One can extend WinRT runtime with custom components (“WinMD components”), which can be written in any supported language and used by any other supported language, just like .NET. Certain limitations apply, e.g. if written in C#, component classes must be
sealed. Components are not distributed directly to end users, but are shipped to developers. Each application must package all its dependencies with it, there is no central repository like GAC.
WinRT runtime, including custom components, is exposed to user subsystems via “projections”, which were directly compared to CORBA bindings. An intersting (and, IMO, dangerous) feature of “projections” is that they alter not only names (method named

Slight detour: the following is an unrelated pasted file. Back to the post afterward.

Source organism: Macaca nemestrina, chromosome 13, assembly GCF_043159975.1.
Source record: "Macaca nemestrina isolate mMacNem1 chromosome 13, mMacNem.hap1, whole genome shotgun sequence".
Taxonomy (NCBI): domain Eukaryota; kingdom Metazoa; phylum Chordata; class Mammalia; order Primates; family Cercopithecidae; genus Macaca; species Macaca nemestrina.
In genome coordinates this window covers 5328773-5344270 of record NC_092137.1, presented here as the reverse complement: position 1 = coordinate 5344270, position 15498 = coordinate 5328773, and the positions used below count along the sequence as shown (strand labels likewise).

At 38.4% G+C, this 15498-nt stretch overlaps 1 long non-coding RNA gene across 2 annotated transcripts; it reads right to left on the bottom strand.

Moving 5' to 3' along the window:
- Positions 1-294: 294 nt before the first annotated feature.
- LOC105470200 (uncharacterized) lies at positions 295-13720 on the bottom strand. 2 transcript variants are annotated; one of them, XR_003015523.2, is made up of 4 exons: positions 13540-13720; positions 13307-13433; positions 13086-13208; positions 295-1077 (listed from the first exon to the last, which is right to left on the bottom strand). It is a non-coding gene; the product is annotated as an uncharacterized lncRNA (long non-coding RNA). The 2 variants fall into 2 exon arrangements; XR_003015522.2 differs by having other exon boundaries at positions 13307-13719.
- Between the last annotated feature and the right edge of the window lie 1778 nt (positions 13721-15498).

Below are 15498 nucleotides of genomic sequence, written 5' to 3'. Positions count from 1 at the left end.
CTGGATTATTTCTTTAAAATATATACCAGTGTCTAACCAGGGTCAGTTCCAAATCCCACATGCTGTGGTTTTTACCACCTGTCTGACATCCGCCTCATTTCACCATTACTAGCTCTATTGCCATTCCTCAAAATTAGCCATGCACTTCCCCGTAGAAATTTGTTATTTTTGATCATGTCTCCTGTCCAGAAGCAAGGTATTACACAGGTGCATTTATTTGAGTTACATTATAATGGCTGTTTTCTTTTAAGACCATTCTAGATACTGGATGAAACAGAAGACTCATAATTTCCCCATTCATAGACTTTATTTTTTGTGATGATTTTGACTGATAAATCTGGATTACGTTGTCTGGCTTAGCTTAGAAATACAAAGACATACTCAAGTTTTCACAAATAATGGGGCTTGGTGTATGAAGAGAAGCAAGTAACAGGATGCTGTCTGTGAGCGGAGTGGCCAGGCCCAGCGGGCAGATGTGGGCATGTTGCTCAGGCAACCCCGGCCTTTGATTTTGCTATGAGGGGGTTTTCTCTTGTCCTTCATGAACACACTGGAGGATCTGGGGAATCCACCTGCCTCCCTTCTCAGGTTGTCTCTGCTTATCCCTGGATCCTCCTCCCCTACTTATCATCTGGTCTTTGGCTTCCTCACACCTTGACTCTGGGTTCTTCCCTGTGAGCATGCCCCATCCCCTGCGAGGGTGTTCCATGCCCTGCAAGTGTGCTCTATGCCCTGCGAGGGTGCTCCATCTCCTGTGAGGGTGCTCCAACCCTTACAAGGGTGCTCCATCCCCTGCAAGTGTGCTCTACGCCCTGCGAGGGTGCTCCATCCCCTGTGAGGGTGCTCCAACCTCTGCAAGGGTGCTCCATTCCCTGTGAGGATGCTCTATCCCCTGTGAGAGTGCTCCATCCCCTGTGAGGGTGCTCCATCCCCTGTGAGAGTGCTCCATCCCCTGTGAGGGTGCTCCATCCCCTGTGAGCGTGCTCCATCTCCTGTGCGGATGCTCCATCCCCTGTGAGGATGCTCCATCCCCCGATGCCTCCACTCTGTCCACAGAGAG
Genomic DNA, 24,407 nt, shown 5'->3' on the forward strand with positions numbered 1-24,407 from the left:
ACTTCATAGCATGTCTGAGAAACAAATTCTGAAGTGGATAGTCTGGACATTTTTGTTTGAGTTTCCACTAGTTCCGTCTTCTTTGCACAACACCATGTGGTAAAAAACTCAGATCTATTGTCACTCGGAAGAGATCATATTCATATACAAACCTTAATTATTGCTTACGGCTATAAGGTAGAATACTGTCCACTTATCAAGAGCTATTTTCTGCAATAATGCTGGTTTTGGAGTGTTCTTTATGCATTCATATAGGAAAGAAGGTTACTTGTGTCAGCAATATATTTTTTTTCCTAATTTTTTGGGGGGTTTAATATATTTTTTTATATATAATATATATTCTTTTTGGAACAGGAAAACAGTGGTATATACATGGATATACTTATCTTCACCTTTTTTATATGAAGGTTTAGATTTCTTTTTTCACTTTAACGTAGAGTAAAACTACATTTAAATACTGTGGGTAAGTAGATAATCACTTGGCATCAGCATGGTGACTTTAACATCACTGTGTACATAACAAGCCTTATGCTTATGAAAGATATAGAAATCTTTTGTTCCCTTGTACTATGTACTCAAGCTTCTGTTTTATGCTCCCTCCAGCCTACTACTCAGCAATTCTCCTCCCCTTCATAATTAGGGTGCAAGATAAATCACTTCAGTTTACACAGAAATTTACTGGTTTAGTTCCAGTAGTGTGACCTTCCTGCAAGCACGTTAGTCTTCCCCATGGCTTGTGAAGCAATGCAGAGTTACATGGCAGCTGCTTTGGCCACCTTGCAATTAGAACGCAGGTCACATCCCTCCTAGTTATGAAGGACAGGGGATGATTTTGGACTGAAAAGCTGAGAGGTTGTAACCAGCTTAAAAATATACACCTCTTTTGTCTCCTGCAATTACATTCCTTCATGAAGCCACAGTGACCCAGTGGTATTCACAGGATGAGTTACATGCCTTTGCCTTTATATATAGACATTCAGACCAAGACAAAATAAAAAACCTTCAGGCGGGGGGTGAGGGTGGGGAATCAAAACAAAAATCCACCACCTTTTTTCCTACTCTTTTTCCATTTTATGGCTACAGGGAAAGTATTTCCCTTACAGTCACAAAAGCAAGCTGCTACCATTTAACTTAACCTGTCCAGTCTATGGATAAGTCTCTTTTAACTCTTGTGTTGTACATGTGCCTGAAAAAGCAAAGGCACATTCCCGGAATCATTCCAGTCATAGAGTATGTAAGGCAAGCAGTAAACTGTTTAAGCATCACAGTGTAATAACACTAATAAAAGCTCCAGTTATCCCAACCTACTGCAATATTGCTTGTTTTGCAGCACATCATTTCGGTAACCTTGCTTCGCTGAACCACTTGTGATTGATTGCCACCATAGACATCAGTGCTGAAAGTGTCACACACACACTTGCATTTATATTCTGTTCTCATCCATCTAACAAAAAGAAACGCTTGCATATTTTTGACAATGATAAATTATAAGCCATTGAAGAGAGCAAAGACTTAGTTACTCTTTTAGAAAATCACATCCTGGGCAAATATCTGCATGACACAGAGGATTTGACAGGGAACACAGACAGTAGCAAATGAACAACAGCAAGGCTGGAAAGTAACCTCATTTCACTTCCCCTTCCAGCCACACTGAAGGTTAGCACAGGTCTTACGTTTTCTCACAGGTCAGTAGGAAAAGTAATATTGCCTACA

PascalCase() would be seen as
WinRT/Metro application have a different life cycle compared to classic desktop or classic web apps. Unlike a classic web app, the application is one (ever changing) page, so there is no need to save session state, to a point that the word “view state” got completely different meaning in Metro and means screen orientation and the like. Unlike classic desktop apps, Metro apps are not explicitly closed by the user. So, instead of open and close events they receive open, “checkpoint” (suspension, going to background) and optional “resume” event. After going to the background, an application may be either resumed or killed and then reloaded. Ideally, this should be transparent to the user, so the application should save its state during checkpoint and restore it when it opens